So how did the project get into this mess? The original budget for the Odelouca dam was 113 million euros, 75 per cent of which was supposed to come from European Union funding.The other 25 per cent was to have come from Portuguese investment. The dam was designed to ensure that supply of water to the western Algarve never failed. But problems started in 1998 when the League for the Protection of Nature (LPN) approached the EU Commission in Brussels, arguing that Odelouca lies within a protected zone. The LPN claimed that the site of the proposed dam lay within a cordon of protected areas, a so-called ‘Environmental Net’, in which no major construction can be undertaken unless it is the public interest and unless there is clearly no alternative.
The LPN have been arguing that that there are alternative sources of water supply, but the National Water Institute clearly disagrees, and it on this crucial ruling, debated at Brussels’ Department of Environment, on which any decision regarding EU funding hinges. Work on the dam was further hampered when last year’s state budget failed to provide any financial backing for the project.
Politicians across the Western Algarve have expressed their dismay at the fiasco surrounding the Odelouca dam. The president of Monchique Câmara, Carlos Tuta, has accused the Minister for Urban Affairs, Planning and the Environment, Amílcar Theias, of “political incompetence” and of not bringing enough pressure to bear on the European Union. And Manuel da Luz, President of Portimão Câmara, has gone even further, claiming that the minister, together with Prime Minister Durão Barroso, should go to Brussels to resolve the crisis.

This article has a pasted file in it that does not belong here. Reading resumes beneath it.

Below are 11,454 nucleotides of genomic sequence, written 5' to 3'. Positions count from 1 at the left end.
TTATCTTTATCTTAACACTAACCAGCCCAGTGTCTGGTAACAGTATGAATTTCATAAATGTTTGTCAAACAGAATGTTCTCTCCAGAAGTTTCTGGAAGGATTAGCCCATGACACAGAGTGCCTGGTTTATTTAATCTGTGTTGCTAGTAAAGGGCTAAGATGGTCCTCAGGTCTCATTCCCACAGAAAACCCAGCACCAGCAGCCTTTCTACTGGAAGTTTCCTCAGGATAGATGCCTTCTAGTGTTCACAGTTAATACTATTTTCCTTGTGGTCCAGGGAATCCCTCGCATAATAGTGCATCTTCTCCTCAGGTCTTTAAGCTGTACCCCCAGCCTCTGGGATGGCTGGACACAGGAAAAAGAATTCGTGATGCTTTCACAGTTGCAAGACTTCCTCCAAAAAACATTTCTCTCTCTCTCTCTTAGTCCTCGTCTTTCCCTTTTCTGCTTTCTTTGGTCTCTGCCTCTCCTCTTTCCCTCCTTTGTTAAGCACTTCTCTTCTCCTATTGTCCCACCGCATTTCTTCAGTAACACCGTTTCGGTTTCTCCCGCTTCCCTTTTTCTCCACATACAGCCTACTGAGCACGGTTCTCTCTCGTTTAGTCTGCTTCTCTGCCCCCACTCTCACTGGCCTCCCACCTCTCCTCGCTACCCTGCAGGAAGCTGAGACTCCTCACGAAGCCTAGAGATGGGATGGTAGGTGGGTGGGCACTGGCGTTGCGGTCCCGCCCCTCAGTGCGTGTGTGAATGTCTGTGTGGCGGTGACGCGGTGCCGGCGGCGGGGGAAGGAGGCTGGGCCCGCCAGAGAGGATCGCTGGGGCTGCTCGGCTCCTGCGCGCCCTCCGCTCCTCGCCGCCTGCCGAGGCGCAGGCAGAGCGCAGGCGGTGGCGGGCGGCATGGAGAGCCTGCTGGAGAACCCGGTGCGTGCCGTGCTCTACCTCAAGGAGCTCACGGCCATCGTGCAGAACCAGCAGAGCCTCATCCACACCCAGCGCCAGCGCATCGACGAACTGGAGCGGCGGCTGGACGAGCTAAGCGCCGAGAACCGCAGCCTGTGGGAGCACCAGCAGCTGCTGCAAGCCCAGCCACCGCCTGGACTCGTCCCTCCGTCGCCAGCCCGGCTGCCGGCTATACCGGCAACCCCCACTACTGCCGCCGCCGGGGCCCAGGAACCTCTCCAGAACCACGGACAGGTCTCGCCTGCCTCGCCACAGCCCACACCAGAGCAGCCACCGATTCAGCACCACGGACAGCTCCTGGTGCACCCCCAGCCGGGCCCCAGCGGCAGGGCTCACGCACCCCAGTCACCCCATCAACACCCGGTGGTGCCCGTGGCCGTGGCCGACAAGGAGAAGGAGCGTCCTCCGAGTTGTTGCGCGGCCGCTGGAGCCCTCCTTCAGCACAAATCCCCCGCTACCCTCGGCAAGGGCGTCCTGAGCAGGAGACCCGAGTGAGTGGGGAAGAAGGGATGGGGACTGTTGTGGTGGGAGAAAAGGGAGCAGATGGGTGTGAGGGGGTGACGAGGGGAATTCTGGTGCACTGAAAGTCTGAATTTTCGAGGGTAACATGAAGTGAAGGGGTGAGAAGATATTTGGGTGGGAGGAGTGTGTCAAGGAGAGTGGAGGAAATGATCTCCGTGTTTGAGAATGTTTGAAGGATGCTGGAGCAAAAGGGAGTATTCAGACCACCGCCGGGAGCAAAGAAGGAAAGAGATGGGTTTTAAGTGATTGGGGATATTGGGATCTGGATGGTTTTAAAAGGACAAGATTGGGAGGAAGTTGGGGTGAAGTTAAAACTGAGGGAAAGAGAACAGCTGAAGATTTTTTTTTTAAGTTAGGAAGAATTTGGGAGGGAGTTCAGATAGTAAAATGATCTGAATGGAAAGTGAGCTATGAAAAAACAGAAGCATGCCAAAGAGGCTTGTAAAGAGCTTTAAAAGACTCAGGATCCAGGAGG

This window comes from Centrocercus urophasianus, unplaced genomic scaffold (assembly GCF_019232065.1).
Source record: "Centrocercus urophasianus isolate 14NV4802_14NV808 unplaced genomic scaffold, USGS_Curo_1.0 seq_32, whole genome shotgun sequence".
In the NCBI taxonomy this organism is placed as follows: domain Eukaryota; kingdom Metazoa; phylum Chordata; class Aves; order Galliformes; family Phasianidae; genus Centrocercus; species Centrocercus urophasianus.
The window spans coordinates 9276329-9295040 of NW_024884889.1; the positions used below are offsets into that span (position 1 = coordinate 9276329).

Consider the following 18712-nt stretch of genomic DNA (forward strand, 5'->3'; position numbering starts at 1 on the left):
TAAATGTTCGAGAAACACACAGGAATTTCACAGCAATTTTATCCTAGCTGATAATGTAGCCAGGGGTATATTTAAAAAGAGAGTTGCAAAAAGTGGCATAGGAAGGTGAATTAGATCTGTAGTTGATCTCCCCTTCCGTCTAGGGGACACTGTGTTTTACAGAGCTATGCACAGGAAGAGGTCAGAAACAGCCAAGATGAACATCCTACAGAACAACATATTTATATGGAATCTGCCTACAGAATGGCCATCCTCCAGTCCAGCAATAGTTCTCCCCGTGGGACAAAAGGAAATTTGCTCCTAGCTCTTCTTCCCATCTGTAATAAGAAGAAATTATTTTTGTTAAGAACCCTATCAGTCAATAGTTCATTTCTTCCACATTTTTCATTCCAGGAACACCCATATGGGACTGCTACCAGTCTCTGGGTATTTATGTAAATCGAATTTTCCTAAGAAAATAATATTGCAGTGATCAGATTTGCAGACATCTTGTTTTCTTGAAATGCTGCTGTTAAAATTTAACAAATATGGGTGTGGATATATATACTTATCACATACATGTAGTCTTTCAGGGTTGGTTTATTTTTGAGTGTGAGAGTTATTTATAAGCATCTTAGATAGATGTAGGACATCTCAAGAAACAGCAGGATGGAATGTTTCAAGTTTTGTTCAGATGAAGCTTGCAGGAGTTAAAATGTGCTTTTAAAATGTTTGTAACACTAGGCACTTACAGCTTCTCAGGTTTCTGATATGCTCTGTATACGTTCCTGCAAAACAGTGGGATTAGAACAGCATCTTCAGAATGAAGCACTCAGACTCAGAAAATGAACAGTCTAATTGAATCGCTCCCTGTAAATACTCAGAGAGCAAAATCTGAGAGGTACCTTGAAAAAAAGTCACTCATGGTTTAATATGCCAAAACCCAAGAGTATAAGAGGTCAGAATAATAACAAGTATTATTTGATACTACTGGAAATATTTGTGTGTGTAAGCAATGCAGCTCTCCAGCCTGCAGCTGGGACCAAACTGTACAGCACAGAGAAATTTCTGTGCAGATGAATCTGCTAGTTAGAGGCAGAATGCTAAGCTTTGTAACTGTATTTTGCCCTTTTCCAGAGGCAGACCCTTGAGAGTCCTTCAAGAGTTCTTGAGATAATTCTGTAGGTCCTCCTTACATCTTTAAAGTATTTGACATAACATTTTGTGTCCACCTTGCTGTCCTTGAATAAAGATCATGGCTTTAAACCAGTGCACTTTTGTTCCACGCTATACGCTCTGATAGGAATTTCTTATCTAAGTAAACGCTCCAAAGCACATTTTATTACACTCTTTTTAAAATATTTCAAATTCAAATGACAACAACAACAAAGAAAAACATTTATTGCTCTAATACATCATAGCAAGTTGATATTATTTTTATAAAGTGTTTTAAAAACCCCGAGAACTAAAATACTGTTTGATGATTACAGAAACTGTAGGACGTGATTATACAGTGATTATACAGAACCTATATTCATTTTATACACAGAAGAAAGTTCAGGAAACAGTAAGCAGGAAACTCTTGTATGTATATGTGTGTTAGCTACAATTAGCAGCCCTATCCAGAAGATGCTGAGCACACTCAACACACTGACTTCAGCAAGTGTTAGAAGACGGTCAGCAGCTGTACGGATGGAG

Lack of funds
Meanwhile, INAG’s representative, Juvelino Almeida, has conceded that the contractors were justified in complaining about delays in payment. But he says they are overstating the amount owed and claims to have been surprised at the way they abandoned the project so abruptly. Speaking to The Resident, he claimed that the real figure owed is closer to 4.3 or 4.4 million euros and explained why his organisation had not paid the building consortium: “We could not pay them because we were supposed to receive the money from European Community funding. But then the LPN started an action against us in Brussels.” The LPN appeal against the dam meant that the EU funding was frozen and Almeida is not sure when a decision about whether Brussels will support the project will be made. “The Department of the Environment in Brussels is still studying the position, but it will take a long time,” he revealed. “Once we have the money, either from the EU or from the Portuguese government, then we will be able to pay the contractors what we owe them. We certainly accept we need to pay and, furthermore, our debt to the contractors accrues interest at a rate of 10 to 12 per cent every year.”